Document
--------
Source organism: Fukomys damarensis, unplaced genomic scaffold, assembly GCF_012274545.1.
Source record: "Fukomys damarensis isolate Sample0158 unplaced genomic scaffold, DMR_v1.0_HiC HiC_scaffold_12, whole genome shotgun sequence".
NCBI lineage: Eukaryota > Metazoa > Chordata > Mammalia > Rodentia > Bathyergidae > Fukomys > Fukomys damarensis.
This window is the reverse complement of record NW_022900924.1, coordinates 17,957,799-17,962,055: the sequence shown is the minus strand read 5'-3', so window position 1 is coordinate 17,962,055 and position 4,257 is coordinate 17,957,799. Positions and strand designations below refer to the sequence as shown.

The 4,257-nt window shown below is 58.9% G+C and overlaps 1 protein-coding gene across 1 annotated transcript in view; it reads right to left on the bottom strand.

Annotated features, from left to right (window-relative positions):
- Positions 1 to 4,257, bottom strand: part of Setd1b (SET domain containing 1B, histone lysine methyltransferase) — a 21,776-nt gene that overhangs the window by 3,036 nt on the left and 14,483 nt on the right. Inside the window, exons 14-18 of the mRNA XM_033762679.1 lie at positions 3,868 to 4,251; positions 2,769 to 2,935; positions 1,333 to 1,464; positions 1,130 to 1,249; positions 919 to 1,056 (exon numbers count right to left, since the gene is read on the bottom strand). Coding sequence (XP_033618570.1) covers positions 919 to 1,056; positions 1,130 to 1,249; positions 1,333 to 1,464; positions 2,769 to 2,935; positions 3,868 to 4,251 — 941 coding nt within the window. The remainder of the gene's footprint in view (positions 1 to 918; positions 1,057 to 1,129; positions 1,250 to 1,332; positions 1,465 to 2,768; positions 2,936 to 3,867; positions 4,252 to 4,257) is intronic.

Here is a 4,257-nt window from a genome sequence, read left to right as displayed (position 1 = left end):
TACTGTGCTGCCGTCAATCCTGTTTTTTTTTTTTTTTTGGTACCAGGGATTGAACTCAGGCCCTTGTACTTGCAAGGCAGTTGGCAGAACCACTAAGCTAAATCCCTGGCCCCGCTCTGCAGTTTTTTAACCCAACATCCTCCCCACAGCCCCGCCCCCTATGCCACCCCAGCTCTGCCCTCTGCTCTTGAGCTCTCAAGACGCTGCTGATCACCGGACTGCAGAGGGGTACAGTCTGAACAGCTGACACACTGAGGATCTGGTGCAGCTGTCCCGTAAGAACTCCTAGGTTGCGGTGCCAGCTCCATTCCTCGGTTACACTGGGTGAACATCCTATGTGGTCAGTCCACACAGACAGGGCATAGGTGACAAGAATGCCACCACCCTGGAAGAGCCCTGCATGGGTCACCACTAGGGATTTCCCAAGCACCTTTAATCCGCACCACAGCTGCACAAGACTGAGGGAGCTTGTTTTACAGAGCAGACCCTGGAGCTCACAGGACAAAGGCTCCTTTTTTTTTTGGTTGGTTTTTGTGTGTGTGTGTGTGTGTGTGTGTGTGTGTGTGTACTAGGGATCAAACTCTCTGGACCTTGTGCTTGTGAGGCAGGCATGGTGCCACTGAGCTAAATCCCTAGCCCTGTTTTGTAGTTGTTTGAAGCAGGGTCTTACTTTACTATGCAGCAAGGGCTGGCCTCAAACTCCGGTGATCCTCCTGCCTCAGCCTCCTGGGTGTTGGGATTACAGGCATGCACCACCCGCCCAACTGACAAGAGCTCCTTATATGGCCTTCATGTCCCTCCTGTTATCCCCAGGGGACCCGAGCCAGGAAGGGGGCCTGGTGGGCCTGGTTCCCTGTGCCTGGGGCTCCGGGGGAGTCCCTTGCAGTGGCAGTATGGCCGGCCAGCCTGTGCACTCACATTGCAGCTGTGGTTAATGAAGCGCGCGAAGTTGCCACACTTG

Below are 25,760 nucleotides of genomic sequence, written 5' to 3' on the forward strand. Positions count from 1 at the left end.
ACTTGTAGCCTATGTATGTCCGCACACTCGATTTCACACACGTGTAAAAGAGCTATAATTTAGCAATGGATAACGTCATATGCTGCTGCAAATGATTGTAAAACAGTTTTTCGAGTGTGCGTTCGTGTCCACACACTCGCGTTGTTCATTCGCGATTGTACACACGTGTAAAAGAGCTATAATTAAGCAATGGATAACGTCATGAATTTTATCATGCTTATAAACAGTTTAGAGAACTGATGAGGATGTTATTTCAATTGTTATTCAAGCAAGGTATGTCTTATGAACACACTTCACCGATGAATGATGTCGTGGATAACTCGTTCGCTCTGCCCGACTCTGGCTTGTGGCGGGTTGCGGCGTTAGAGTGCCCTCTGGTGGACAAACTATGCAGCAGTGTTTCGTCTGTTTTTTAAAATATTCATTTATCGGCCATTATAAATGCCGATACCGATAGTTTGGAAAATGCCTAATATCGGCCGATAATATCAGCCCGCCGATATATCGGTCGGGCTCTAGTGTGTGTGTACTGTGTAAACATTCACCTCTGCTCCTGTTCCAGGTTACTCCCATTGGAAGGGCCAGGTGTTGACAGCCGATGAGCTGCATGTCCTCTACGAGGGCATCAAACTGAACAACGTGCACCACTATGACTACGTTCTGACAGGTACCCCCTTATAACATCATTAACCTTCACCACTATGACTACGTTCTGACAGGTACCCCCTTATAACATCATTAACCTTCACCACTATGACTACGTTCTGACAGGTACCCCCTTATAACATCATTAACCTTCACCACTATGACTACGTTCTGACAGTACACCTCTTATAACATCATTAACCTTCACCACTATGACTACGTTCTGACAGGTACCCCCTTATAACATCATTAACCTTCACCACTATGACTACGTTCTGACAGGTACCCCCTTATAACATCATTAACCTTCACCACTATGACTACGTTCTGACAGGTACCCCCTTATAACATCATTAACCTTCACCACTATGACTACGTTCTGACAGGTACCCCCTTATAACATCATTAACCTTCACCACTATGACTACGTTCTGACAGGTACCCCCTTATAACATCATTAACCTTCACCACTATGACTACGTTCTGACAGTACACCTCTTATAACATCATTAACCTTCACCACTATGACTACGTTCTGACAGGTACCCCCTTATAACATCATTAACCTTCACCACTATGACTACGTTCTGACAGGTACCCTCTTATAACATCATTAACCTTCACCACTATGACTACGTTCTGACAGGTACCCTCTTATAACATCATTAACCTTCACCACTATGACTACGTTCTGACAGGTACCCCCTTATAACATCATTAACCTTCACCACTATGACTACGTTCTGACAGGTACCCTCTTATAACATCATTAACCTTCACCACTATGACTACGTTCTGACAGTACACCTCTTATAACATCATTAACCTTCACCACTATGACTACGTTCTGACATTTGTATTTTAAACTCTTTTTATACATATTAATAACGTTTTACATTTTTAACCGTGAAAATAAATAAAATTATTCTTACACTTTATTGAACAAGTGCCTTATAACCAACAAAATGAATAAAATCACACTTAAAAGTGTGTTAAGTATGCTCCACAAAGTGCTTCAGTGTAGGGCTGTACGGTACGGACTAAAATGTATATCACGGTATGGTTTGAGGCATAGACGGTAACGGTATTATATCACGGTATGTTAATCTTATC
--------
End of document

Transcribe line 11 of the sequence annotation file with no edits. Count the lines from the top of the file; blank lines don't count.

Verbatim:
ACTTGTAGCCTATGTATGTCCGCACACTCGATTTCACACACGTGTAAAAGAGCTATAATTTAGCAATGGATAACGTCATATGCTGCTGCAAATGATTGTAAAACAGTTTTTCGAGTGTGCGTTCGTGTCCACACACTCGCGTTGTTCATTCGCGATTGTACACACGTGTAAAAGAGCTATAATTAAGCAATGGATAACGTCATGAATTTTATCATGCTTATAAACAGTTTAGAGAACTGATGAGGATGTTATTTCAATTGTTATTCAAGCAAGGTATGTCTTATGAACACACTTCACCGATGAATGATGTCGTGGATAACTCGTTCGCTCTGCCCGACTCTGGCTTGTGGCGGGTTGCGGCGTTAGAGTGCCCTCTGGTGGACAAACTATGCAGCAGTGTTTCGTCTGTTTTTTAAAATATTCATTTATCGGCCATTATAAATGCCGATACCGATAGTTTGGAAAATGCCTAATATCGGCCGATAATATCAGCCCGCCGATATATCGGTCGGGCTCTAGTGTGTGTGTACTGTGTAAACATTCACCTCTGCTCCTGTTCCAGGTTACTCCCATTGGAAGGGCCAGGTGTTGACAGCCGATGAGCTGCATGTCCTCTACGAGGGCATCAAACTGAACAACGTGCACCACTATGACTACGTTCTGACAGGTACCCCCTTATAACATCATTAACCTTCACCACTATGACTACGTTCTGACAGGTACCCCCTTATAACATCATTAACCTTCACCACTATGACTACGTTCTGACAGGTACCCCCTTATAACATCATTAACCTTCACCACTATGACTACGTTCTGACAGTACACCTCTTATAACATCATTAACCTTCACCACTATGACTACGTTCTGACAGGTACCCCCTTATAACATCATTAACCTTCACCACTATGACTACGTTCTGACAGGTACCCCCTTATAACATCATTAACCTTCACCACTATGACTACGTTCTGACAGGTACCCCCTTATAACATCATTAACCTTCACCACTATGACTACGTTCTGACAGGTACCCCCTTATAACATCATTAACCTTCACCACTATGACTACGTTCTGACAGGTACCCCCTTATAACATCATTAACCTTCACCACTATGACTACGTTCTGACAGTACACCTCTTATAACATCATTAACCTTCACCACTATGACTACGTTCTGACAGGTACCCCCTTATAACATCATTAACCTTCACCACTATGACTACGTTCTGACAGGTACCCTCTTATAACATCATTAACCTTCACCACTATGACTACGTTCTGACAGGTACCCTCTTATAACATCATTAACCTTCACCACTATGACTACGTTCTGACAGGTACCCCCTTATAACATCATTAACCTTCACCACTATGACTACGTTCTGACAGGTACCCTCTTATAACATCATTAACCTTCACCACTATGACTACGTTCTGACAGTACACCTCTTATAACATCATTAACCTTCACCACTATGACTACGTTCTGACATTTGTATTTTAAACTCTTTTTATACATATTAATAACGTTTTACATTTTTAACCGTGAAAATAAATAAAATTATTCTTACACTTTATTGAACAAGTGCCTTATAACCAACAAAATGAATAAAATCACACTTAAAAGTGTGTTAAGTATGCTCCACAAAGTGCTTCAGTGTAGGGCTGTACGGTACGGACTAAAATGTATATCACGGTATGGTTTGAGGCATAGACGGTAACGGTATTATATCACGGTATGTTAATCTTATC